Really, it's personal preference. I run windows, but have a few linux machines around.
In general I use chrome, but firefox is one of the mainly recommended ones for linux.
At the start of this week, I switched to FF, but have switched back to chrome today. Firefox had some issues with slowing down when I had many tabs open, but you really just need to try out many of them out and take your pick.
You might like to take a look here:
Lastly, it also depends on who you trust. Do you trust Google to be able to do anything with your browser?
I'm with minigeek on this one, though I'm not disagreeing with whs necessarily. It's just that "speed" is not my deciding criteria, and anyway, "speed" is a relative term and system dependent. An extra five seconds is not that big a deal to me if other factors are more important, but it may be an issue to some. Plus, most of us can't tell the difference if it's just a few seconds one way or the other (now if it's a lot longer than 'just a few seconds', it CAN be a big deal, but if your browser is that slow there's probably a more serious underlying problem.)
As in AV's and OS's, choosing a browser is a matter not only of what you're most comfortable with (depending on your OWN criteria: speed, security, GUI, etc.) but also what works and plays well with the other stuff on your system.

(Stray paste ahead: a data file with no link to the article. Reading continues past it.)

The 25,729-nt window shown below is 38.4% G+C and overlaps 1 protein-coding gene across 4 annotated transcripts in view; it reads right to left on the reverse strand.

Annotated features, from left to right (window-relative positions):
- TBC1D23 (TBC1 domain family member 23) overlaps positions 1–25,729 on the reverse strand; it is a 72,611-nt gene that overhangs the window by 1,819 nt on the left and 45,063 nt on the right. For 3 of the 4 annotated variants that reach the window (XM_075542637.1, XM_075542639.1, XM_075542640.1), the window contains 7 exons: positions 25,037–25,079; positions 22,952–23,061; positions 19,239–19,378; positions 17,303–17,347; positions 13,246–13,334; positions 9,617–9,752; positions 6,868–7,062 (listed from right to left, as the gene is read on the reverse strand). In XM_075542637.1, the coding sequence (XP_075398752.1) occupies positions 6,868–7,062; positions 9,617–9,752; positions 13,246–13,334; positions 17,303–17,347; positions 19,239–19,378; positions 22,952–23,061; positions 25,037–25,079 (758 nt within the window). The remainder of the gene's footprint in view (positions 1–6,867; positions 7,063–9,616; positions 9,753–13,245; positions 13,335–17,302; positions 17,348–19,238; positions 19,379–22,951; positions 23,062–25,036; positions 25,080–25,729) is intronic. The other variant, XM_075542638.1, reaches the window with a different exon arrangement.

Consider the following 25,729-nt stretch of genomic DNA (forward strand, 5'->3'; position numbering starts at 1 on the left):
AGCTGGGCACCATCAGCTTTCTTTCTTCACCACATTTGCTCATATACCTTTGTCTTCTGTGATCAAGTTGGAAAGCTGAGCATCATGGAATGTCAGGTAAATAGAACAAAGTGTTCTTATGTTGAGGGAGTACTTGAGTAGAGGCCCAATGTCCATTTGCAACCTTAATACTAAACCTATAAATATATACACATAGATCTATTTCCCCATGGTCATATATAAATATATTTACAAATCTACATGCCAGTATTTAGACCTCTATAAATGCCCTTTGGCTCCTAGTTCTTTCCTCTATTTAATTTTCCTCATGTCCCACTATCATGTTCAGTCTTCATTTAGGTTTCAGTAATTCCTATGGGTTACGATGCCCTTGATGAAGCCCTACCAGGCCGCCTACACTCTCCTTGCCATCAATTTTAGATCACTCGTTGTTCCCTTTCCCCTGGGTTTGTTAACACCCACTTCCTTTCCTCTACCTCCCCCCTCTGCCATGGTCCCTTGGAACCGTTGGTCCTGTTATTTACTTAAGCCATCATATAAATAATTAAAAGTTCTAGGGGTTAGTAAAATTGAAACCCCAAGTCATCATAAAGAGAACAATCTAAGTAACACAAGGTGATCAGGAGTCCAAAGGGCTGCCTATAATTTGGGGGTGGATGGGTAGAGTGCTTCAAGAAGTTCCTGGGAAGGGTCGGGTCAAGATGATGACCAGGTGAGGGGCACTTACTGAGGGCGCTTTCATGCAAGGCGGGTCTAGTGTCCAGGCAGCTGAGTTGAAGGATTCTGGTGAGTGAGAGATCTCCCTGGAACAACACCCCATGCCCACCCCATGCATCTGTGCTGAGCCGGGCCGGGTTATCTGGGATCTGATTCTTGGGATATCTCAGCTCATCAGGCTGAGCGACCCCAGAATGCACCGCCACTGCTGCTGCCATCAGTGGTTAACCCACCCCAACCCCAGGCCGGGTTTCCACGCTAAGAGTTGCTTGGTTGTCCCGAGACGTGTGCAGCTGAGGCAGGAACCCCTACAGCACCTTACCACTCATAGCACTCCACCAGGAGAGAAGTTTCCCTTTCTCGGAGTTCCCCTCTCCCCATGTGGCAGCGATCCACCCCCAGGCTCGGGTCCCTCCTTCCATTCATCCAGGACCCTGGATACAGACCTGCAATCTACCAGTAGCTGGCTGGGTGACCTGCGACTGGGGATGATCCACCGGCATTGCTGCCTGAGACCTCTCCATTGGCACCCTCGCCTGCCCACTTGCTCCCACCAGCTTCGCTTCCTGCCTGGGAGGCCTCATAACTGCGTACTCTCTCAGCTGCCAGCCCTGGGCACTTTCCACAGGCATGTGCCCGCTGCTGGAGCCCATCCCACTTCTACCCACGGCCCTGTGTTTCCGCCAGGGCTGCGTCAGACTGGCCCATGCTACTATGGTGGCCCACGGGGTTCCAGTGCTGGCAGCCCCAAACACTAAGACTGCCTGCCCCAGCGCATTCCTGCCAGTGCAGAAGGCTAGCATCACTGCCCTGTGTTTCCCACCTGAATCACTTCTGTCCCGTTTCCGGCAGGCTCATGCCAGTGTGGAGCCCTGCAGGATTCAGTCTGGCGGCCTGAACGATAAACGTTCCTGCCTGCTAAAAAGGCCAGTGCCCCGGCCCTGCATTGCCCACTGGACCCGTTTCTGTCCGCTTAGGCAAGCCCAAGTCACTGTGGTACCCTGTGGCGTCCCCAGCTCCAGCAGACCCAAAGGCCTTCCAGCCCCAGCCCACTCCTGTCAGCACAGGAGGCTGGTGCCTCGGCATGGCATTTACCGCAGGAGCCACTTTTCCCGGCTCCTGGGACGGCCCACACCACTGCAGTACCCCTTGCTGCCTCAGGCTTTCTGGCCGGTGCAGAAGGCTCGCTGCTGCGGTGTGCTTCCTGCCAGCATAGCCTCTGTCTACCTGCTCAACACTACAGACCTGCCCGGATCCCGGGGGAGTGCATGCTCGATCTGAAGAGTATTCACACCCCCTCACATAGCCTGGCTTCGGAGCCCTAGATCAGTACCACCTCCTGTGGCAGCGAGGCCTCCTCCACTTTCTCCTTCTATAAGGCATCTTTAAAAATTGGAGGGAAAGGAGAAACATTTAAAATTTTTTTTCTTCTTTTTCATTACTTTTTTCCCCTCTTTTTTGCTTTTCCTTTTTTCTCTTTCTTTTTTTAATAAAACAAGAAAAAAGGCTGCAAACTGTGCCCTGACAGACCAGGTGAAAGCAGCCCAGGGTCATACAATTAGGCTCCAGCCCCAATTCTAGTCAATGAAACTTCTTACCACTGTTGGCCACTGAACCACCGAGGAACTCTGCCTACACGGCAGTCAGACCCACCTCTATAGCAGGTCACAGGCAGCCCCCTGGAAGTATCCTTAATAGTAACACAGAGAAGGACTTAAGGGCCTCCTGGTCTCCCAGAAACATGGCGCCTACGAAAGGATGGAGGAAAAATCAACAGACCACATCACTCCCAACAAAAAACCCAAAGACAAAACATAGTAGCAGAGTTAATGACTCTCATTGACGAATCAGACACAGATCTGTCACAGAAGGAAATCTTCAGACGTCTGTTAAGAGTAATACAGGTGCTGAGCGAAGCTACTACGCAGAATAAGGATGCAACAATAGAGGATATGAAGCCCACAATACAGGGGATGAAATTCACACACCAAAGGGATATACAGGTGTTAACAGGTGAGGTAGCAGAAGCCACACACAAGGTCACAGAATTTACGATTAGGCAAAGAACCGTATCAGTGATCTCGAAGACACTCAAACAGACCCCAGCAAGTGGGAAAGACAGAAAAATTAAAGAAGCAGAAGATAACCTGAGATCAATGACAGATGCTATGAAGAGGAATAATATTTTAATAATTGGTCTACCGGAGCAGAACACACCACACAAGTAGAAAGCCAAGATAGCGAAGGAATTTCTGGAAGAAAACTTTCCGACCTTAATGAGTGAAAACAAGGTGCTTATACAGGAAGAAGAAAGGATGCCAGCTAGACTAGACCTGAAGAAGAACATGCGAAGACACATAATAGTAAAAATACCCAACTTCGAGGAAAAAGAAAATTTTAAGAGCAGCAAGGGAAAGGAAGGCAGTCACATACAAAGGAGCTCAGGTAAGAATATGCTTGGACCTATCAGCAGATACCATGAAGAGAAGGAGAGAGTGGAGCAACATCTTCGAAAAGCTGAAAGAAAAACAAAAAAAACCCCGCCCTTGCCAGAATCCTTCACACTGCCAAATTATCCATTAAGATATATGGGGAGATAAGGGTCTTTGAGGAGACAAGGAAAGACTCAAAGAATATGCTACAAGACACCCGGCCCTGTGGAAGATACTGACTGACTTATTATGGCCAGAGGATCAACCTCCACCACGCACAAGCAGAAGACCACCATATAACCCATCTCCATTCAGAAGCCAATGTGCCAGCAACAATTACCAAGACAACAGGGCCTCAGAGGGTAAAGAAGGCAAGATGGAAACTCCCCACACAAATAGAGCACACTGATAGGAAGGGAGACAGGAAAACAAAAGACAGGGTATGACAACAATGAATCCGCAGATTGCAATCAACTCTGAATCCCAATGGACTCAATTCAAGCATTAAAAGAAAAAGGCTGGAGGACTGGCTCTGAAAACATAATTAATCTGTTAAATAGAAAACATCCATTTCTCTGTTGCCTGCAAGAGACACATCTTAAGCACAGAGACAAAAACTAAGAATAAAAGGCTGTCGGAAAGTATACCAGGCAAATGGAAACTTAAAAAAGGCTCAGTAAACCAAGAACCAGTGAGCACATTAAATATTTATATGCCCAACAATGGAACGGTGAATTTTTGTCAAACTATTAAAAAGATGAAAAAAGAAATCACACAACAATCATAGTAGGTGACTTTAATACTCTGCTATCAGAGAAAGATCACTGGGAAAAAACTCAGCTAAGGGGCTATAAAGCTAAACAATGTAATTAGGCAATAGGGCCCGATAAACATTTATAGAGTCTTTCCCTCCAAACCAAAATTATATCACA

What may be the "best" for me may be the "worst" for you. So the solution is for YOU to try the different browsers available for your OS.
As that article points out, Ubuntu itself has a lightweight browser called "Epiphany". I've looked a little at Epiphany (I have found Firefox to fit my criteria . . . and have tried Opera and Chrome, Chrome for quite a while when FF was giving me problems . . . BUT I'm not necessarily saying FF would be the "best" for YOU) and found Epiphany to lack a lot of the features I wanted.
Try the mainstream browsers: Firefox, Chrome, and Opera, and maybe a few of the lesser known.
What's "speedy" on one system may not be "speedy" on another. The features YOU want may not be the same that I value.
Be aware that a lot of browsers designed for Windows (like IE and some others) won't work on your system unless you try Wine or a VM with a Windows Guest. FF, Chrome, and Opera, as far as I know, work on all OS's.
At the end of the day, it's really going to be a matter of your own personal preference, as minigeek said. I like FF, but you may NOT. That's why asking what is the "best" often leads to frustration. You need to answer that question yourself.
And once you settle on one, a good response you can make if somebody asks you "which browsers would you recommend?" would be "I use XXXXXXX browser . . . it works good on my system and it meets my criteria. Try it, but you may not like it. What's 'best' for me is not necessarily 'best' universally."
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